• 8-Lane Alternative 
December 2006 Gov. Gregoire report: A Path Forward to Action

Identified the 6-Lane Alternative as the state’s preferred alternative 
Spring 2007 Legislature passed ESSB 6099

• Began mediation process
• Endorsed 4+2 configuration (four general-purpose lanes and two transit/HOV lanes)
• Began developing SR 520 High Capacity Transit Plan 
December 2008 Mediation ends
SR 520 High-Capacity Transit Plan completed

Mediation group identified three six-lane design options to analyze in Supplemental Draft EIS:
• Option A with suboptions (pdf 8 mb)
Option K with suboptions (pdf 8 mb) 
Option L with suboptions (pdf 8 mb)

WSDOT, King County Metro and Sound Transit released SR 520 High Capacity Transit Plan which defined bus rapid transit across the corridor 
Spring 2009 Legislature passed ESHB 2211

Authorized tolling on SR 520 and formed the SR 520 Legislative Workgroup 
January 2010 SR 520 Legislative Workgroup
Supplemental Draft EIS

SR 520 Legislative Workgroup recommended a six-lane design option with an interchange at Montlake Boulevard (Option A+)

Supplemental Draft EIS published and analyzed three 6-Lane Alternative design options:
• Option A with suboptions
• Option K with suboptions
• Option L with suboptions 
April 2010 Preferred alternative

State identified preferred alternative design option to be analyzed in the final environmental impact statement.
Summer to Fall 2010 ESSB 6392 process
In spring 2010 the Washington State Legislature passed and Gov. Gregoire signed Engrossed Substitute Senate Bill (ESSB) 6392.

ESSB 6392 directed WSDOT to work with regional agencies to refine components of the SR 520, I-5 to Medina preferred alternative, including design refinements and transit connections, and transit planning and financing.

The bill also directed WSDOT to develop a mitigation plan for the Washington Park Arboretum.

Final reports were submitted to the governor and Legislature at the end of 2010. These reports are available online.
June 2011         Final EIS Preferred Alternative
The June 2011 Final EIS analyzed the direct, indirect, and cumulative effects of the Preferred Alternative compared to the No Build Alternative and the three Supplemental Draft EIS 6-lane design options. WSDOT also incorporated the design refinements made during the ESSB 6392 Workgroup process.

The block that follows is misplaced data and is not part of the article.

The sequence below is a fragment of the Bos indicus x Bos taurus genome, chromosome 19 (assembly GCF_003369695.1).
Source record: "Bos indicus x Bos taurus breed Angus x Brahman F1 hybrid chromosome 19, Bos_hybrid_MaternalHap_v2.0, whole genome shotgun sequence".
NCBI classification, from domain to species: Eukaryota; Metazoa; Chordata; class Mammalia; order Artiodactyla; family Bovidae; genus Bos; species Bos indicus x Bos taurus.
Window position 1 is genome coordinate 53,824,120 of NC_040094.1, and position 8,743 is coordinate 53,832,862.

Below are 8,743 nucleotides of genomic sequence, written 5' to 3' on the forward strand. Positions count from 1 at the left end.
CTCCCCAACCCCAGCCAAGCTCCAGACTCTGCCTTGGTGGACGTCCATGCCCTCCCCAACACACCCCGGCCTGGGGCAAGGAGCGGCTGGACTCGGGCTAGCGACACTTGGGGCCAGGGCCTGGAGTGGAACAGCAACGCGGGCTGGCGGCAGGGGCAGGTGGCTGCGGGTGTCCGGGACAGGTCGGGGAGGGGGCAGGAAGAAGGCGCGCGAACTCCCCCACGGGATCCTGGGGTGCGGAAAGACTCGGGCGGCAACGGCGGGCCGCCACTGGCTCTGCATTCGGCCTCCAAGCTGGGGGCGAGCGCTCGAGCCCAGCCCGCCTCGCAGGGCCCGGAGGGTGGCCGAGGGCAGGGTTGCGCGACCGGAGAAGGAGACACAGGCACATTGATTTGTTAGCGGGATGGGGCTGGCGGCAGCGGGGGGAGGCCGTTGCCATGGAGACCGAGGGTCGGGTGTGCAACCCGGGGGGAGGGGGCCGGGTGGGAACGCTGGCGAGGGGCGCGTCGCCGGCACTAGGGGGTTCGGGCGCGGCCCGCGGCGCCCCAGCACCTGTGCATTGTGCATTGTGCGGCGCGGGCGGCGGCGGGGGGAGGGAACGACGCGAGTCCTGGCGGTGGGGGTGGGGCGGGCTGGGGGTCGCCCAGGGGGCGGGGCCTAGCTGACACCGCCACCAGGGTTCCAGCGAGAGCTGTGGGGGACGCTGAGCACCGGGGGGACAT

Summer 2011 Record of Decision
In summer 2011, the Federal Highway Administration approved the Final EIS and confirmed that the Preferred Alternative could be considered the project’s Preliminary Concept Design with the federal Record of Decision. While WSDOT had adequate budget to complete Final Design of the SR 520 floating bridge and begin construction in 2012, most corridor elements in Seattle did not have funding to advance design or begin construction.
2011 - 2012 Seattle Community Design Process
This robust and collaborative effort between WSDOT, the city of Seattle, design professionals, and the broader public resulted in a refined corridor vision and conceptual design for unfunded portions of the SR 520 corridor in Seattle. While many well-supported design refinements were endorsed and incorporated into the Preliminary Concept Design, the city asked WSDOT to continue exploring the design of the Portage Bay Bridge, Montlake lid, and non-motorized connectivity through Resolution 31427, which was passed in February of 2013.
2014 West side design refinements
Per ESSB 6001, WSDOT and the city continued exploring design elements not resolved through the 2012 Seattle Community Design Process. A team of design professionals, working in collaboration with the Seattle Design Commission and supported by WSDOT and city staff, recommended design refinements for the Portage Bay Bridge, Montlake lid, and nonmotorized connections.